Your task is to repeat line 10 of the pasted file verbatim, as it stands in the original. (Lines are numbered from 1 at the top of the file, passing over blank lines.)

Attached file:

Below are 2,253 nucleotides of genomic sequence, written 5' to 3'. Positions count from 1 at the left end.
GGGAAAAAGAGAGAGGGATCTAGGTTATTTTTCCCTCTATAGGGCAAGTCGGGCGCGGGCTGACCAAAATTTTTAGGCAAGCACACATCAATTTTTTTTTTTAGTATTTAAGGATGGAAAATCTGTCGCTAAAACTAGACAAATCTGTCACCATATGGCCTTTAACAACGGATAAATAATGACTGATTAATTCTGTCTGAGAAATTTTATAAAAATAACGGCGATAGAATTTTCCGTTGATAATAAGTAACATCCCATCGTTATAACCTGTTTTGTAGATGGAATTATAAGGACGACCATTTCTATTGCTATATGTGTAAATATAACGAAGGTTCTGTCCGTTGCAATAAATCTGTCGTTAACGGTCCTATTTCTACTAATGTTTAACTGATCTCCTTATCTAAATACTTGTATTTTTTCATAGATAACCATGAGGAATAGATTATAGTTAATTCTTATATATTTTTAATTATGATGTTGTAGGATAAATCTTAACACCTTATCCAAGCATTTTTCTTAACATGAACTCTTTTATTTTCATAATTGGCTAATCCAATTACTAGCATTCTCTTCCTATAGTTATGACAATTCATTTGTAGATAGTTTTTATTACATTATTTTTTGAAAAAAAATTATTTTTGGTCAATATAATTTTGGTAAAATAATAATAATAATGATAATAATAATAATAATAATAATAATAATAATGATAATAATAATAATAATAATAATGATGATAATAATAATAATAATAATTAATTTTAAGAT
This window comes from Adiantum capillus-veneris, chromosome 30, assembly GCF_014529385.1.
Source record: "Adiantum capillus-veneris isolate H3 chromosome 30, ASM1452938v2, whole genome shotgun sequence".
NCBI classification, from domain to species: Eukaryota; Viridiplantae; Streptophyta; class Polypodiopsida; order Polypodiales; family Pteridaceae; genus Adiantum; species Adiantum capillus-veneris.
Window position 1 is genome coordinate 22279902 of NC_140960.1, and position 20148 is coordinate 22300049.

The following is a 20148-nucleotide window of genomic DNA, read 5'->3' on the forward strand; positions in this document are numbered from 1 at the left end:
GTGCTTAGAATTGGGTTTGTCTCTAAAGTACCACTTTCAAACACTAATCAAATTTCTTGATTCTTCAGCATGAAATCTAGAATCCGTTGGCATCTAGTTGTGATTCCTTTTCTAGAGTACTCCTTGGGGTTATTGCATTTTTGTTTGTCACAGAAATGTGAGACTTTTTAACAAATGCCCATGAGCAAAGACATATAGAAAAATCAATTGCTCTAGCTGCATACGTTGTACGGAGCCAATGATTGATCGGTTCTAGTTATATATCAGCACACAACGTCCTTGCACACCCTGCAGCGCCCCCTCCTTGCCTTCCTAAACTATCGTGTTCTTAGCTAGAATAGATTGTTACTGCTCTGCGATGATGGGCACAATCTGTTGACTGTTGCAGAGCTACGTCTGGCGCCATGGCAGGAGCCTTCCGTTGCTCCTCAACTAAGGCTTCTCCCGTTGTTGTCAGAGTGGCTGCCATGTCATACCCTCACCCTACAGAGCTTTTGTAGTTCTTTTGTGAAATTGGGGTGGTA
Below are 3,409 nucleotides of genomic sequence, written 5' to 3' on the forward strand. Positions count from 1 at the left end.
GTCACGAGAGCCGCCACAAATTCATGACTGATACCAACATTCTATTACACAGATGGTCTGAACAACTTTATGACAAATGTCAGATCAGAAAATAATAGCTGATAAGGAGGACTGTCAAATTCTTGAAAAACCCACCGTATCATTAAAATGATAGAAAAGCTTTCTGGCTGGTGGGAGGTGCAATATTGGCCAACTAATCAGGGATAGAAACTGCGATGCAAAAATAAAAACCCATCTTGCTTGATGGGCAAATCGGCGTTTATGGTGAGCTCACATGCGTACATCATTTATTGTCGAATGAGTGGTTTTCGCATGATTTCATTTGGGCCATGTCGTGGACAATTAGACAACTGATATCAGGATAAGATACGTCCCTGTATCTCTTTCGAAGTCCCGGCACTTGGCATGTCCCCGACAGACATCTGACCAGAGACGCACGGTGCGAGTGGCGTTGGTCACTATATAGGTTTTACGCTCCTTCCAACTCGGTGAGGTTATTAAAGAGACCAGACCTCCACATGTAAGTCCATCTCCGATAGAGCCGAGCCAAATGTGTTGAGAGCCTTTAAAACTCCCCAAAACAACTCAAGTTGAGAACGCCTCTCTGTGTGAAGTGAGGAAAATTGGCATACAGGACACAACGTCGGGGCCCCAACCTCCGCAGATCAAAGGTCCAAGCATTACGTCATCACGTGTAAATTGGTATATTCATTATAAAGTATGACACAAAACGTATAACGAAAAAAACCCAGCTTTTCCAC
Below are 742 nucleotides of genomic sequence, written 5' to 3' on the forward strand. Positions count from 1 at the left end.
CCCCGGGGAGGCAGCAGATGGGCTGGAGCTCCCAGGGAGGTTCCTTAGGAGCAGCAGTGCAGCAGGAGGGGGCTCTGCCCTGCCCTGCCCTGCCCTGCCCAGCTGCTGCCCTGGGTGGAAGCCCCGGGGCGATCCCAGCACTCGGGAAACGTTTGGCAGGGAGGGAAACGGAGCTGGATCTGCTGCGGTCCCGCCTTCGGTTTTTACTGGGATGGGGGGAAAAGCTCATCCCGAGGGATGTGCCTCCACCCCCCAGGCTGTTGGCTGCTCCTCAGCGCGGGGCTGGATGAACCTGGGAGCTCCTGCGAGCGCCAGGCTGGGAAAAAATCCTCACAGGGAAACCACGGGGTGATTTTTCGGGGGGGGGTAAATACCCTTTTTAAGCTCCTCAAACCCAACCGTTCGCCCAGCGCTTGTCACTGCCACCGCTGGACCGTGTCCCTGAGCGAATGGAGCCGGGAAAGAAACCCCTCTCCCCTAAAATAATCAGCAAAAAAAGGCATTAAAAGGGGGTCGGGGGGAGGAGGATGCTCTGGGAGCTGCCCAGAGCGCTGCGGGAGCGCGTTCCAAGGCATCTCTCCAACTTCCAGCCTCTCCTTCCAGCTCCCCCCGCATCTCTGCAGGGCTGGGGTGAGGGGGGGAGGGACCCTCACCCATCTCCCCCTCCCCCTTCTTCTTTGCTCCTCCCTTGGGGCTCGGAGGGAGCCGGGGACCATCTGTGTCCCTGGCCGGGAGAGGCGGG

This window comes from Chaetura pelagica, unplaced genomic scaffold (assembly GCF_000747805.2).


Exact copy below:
GTCACGAGAGCCGCCACAAATTCATGACTGATACCAACATTCTATTACACAGATGGTCTGAACAACTTTATGACAAATGTCAGATCAGAAAATAATAGCTGATAAGGAGGACTGTCAAATTCTTGAAAAACCCACCGTATCATTAAAATGATAGAAAAGCTTTCTGGCTGGTGGGAGGTGCAATATTGGCCAACTAATCAGGGATAGAAACTGCGATGCAAAAATAAAAACCCATCTTGCTTGATGGGCAAATCGGCGTTTATGGTGAGCTCACATGCGTACATCATTTATTGTCGAATGAGTGGTTTTCGCATGATTTCATTTGGGCCATGTCGTGGACAATTAGACAACTGATATCAGGATAAGATACGTCCCTGTATCTCTTTCGAAGTCCCGGCACTTGGCATGTCCCCGACAGACATCTGACCAGAGACGCACGGTGCGAGTGGCGTTGGTCACTATATAGGTTTTACGCTCCTTCCAACTCGGTGAGGTTATTAAAGAGACCAGACCTCCACATGTAAGTCCATCTCCGATAGAGCCGAGCCAAATGTGTTGAGAGCCTTTAAAACTCCCCAAAACAACTCAAGTTGAGAACGCCTCTCTGTGTGAAGTGAGGAAAATTGGCATACAGGACACAACGTCGGGGCCCCAACCTCCGCAGATCAAAGGTCCAAGCATTACGTCATCACGTGTAAATTGGTATATTCATTATAAAGTATGACACAAAACGTATAACGAAAAAAACCCAGCTTTTCCAC